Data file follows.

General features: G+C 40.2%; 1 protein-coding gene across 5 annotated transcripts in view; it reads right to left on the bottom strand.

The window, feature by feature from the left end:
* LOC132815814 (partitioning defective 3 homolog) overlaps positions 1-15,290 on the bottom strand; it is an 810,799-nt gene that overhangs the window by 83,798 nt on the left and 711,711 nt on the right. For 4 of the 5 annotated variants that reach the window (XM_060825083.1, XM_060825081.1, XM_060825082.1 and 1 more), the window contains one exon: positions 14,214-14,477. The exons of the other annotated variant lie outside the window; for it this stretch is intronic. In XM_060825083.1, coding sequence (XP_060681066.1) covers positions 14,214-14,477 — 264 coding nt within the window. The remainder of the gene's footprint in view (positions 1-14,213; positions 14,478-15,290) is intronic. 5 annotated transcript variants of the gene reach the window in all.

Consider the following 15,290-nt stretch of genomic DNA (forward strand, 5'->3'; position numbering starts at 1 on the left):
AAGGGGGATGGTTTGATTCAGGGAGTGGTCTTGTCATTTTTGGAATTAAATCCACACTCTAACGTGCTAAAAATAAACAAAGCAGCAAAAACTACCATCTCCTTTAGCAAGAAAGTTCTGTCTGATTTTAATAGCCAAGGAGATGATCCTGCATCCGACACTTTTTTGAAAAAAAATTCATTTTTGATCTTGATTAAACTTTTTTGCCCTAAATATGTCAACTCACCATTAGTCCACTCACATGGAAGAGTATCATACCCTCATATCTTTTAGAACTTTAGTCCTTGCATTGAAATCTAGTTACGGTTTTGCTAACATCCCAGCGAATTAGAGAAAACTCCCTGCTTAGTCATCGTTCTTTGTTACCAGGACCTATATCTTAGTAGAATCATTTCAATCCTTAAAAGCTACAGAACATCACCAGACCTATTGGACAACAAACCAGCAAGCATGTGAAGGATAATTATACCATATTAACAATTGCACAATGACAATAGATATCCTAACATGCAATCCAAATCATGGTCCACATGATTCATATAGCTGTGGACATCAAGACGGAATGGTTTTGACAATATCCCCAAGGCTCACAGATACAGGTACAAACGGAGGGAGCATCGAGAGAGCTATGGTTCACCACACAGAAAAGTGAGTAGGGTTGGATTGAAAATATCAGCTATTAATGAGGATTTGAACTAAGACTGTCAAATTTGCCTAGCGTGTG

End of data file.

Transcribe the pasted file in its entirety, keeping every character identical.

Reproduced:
General features: G+C 40.2%; 1 protein-coding gene across 5 annotated transcripts in view; it reads right to left on the bottom strand.

The window, feature by feature from the left end:
* LOC132815814 (partitioning defective 3 homolog) overlaps positions 1-15,290 on the bottom strand; it is an 810,799-nt gene that overhangs the window by 83,798 nt on the left and 711,711 nt on the right. For 4 of the 5 annotated variants that reach the window (XM_060825083.1, XM_060825081.1, XM_060825082.1 and 1 more), the window contains one exon: positions 14,214-14,477. The exons of the other annotated variant lie outside the window; for it this stretch is intronic. In XM_060825083.1, coding sequence (XP_060681066.1) covers positions 14,214-14,477 — 264 coding nt within the window. The remainder of the gene's footprint in view (positions 1-14,213; positions 14,478-15,290) is intronic. 5 annotated transcript variants of the gene reach the window in all.

Consider the following 15,290-nt stretch of genomic DNA (forward strand, 5'->3'; position numbering starts at 1 on the left):
AAGGGGGATGGTTTGATTCAGGGAGTGGTCTTGTCATTTTTGGAATTAAATCCACACTCTAACGTGCTAAAAATAAACAAAGCAGCAAAAACTACCATCTCCTTTAGCAAGAAAGTTCTGTCTGATTTTAATAGCCAAGGAGATGATCCTGCATCCGACACTTTTTTGAAAAAAAATTCATTTTTGATCTTGATTAAACTTTTTTGCCCTAAATATGTCAACTCACCATTAGTCCACTCACATGGAAGAGTATCATACCCTCATATCTTTTAGAACTTTAGTCCTTGCATTGAAATCTAGTTACGGTTTTGCTAACATCCCAGCGAATTAGAGAAAACTCCCTGCTTAGTCATCGTTCTTTGTTACCAGGACCTATATCTTAGTAGAATCATTTCAATCCTTAAAAGCTACAGAACATCACCAGACCTATTGGACAACAAACCAGCAAGCATGTGAAGGATAATTATACCATATTAACAATTGCACAATGACAATAGATATCCTAACATGCAATCCAAATCATGGTCCACATGATTCATATAGCTGTGGACATCAAGACGGAATGGTTTTGACAATATCCCCAAGGCTCACAGATACAGGTACAAACGGAGGGAGCATCGAGAGAGCTATGGTTCACCACACAGAAAAGTGAGTAGGGTTGGATTGAAAATATCAGCTATTAATGAGGATTTGAACTAAGACTGTCAAATTTGCCTAGCGTGTG